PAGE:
The population has been decimated by war and sickness, and few women are left in Green City. To solve the problem men created the Perpetuation Bureau, and women now have a single purpose in life: to be a Wife and have as many children as possible with her multiple husbands. Not becoming a Wife is a crime, but a place called the Panah offers sanctuary to women who refuse to live by the rules of this draconian system. Instead they come out at night, offering carefully selected men something they can’t get anywhere else—non-sexual intimacy with a woman. They have the illusion of freedom, but the women of the Panah can never be truly free when the discovery of one can be the ruination of them all.
The story is told from multiple viewpoints, mostly from the viewpoints of specific women residing in the Panah. Much of the focus is on a woman named Sabine, the main female protagonist. The story is also moved forward through the eyes of two different men, each of whom play an important role in the later part of the novel. With clearly marked chapters, it’s never a challenge to know whose point-of-view you’re currently reading, however.
For the most part, I enjoyed reading this book. The idea that men would be starved for intimacy that excluded sex is somewhat of a stretch, but it is presented in a believable way in the book. I liked the characters, and was interested in what would happen next for each of them, especially where Sabine was concerned. The latter portion of the book had some intense events going on that had me holding my breath and dreading what might happen… then I reached the end of the book.
If you’ve been reading my reviews for a while, you know that one of my pet peeves, when it comes to books, is loose ends. It drives me up the wall when gasp-worthy things happen in a book, with zero resolution for the character it happened to before the story ends. I get it:Sometimes the reader has to fill in the blanks about what happened with their own imagination, because the author chose to leave that tiny bit of mystery at the end. There are times it works beautifully—for example, Gone with the Wind leaving open the question of whether or not Scarlett got back together with Rhett. But there are some questions that NEED to be answered, or it tarnishes the reading experience as a whole. The questions left unanswered in Before She Sleeps were (for me) things that needed to be addressed, not left in limbo. I may be in the minority in that opinion, as I’ve felt dissatisfied with the way other dystopias ended, whereas others applauded the endings.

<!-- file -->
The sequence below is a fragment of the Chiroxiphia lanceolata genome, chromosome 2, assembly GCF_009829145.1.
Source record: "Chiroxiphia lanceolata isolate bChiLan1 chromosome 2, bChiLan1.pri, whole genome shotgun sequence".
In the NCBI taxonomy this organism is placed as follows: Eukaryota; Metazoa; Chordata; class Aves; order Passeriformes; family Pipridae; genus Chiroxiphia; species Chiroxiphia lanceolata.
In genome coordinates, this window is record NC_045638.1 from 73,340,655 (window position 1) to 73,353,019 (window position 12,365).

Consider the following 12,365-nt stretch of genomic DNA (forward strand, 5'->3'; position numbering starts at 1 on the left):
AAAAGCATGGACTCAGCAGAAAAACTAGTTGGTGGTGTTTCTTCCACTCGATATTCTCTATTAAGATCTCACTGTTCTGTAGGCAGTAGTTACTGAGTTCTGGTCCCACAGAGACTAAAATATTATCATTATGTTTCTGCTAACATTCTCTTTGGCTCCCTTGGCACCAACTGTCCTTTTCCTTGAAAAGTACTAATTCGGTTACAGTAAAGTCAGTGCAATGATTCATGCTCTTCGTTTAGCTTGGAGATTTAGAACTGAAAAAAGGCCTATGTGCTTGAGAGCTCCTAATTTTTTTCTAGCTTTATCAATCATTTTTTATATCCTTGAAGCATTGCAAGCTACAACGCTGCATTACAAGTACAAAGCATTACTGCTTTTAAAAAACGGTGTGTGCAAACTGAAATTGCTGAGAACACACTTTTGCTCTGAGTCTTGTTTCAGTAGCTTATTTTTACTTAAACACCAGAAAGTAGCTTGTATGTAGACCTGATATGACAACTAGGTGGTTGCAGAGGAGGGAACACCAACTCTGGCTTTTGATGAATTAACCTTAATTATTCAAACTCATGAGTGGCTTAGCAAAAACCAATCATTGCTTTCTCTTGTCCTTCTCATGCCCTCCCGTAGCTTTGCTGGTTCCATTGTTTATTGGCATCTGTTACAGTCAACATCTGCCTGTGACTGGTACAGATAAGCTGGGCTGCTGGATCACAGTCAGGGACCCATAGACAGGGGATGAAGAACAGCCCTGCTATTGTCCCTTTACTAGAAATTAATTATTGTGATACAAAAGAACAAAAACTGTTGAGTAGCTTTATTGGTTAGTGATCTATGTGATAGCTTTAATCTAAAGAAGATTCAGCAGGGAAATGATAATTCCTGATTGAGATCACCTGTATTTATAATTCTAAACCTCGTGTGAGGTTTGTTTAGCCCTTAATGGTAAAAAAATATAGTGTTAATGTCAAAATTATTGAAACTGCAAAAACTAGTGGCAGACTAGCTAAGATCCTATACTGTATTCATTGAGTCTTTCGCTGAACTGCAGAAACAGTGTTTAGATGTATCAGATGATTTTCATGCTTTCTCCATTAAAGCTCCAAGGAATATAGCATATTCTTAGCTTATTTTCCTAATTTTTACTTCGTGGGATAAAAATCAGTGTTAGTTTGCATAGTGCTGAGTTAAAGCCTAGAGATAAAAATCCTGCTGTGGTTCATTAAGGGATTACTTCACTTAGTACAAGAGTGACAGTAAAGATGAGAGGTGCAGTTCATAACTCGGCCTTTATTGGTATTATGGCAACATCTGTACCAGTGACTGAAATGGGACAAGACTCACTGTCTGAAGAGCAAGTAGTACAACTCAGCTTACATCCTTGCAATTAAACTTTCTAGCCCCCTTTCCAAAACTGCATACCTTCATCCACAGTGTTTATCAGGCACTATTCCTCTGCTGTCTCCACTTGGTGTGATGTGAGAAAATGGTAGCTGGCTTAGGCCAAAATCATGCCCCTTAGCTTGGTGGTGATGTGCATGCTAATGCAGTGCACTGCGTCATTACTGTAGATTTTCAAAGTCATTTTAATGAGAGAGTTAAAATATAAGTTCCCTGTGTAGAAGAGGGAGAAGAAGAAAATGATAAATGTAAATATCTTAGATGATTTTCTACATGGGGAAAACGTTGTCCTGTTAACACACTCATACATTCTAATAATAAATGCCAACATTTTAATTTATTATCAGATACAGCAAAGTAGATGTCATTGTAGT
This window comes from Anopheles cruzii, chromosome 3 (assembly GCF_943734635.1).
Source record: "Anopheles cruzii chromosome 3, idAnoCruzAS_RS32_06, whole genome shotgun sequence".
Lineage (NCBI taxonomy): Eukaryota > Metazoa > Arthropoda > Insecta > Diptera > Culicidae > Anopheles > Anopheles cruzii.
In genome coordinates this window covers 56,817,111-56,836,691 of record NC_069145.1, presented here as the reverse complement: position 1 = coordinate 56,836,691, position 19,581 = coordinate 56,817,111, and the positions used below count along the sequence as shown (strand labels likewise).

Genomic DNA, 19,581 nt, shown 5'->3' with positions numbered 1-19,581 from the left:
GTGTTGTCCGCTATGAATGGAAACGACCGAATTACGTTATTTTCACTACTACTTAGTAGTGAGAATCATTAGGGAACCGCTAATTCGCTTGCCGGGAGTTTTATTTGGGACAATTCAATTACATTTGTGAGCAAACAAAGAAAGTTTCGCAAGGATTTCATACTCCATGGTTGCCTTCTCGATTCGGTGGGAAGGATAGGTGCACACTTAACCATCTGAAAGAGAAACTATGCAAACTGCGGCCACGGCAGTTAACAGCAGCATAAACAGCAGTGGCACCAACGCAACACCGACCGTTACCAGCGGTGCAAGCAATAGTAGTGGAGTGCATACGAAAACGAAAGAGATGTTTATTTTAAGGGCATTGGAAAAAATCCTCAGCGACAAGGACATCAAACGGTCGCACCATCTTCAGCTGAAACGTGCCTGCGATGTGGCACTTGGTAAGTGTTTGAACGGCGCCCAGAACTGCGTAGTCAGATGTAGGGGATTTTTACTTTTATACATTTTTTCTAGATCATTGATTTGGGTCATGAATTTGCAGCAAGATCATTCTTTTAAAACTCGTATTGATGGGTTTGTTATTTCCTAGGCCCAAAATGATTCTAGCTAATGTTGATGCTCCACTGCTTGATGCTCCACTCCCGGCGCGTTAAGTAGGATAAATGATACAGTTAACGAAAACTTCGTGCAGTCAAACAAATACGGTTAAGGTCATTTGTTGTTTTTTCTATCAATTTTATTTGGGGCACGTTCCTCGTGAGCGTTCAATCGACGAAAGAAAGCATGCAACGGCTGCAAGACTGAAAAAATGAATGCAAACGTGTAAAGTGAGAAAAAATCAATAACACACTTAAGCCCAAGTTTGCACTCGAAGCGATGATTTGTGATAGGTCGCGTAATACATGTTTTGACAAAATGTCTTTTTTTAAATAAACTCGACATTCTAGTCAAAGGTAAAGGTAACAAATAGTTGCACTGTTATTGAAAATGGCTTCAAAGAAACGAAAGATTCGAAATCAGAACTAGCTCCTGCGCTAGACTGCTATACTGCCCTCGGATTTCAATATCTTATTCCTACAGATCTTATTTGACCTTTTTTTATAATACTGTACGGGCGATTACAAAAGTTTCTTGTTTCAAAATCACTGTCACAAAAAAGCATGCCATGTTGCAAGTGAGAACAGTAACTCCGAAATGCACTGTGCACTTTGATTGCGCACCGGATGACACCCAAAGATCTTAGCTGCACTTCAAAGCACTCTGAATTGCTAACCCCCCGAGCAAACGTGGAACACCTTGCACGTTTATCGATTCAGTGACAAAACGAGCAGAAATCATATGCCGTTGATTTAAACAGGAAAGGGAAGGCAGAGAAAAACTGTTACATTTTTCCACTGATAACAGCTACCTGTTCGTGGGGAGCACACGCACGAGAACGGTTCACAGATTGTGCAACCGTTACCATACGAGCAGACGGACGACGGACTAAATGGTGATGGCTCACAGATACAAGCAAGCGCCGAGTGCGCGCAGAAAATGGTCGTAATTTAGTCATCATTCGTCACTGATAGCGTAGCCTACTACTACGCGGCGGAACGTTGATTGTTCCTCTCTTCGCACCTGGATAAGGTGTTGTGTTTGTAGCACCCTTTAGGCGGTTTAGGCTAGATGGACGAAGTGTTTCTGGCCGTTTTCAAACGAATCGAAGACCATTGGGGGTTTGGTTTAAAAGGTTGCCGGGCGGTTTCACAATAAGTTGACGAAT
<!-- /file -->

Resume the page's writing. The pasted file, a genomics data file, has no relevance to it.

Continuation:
I’m glad I read this book, though, and look forward to seeing what other readers think about it!
About the Book
In modern, beautiful Green City, the capital of South West Asia, gender selection, war and disease have brought the ratio of men to women to alarmingly low levels. The government uses terror and technology to control its people, and women must take multiple husbands to have children as quickly as possible.
Yet there are women who resist, women who live in an underground collective and refuse to be part of the system. Secretly protected by the highest echelons of power, they emerge only at night, to provide to the rich and elite of Green City a type of commodity that nobody can buy: intimacy without sex. As it turns out, not even the most influential men can shield them from discovery and the dangers of ruthless punishment.
This dystopian novel from one of Pakistan’s most talented writers is a modern-day parable, The Handmaid’s Tale about women’s lives in repressive Muslim countries everywhere. It takes the patriarchal practices of female seclusion and veiling, gender selection, and control over women’s bodies, amplifies and distorts them in a truly terrifying way to imagine a world of post-religious authoritarianism.
About the Author
BINA SHAH is a writer of English fiction and a journalist living in Karachi, Pakistan. She is the author of four novels and two collections of short stories, including Slum Child, which was a best seller in Italy. A regular contributor to the International New York Times, she is a provocative and bold commentator for the international press on Pakistan’s society, culture, and women’s rights. Her most recent novel, A Season for Martyrs, originally published by Delphinium in 2014, was published in France and India in 2016. She is a graduate of Wellesley College and the Harvard Graduate School of Education, and an alum of the International Writers Program at the University of Iowa.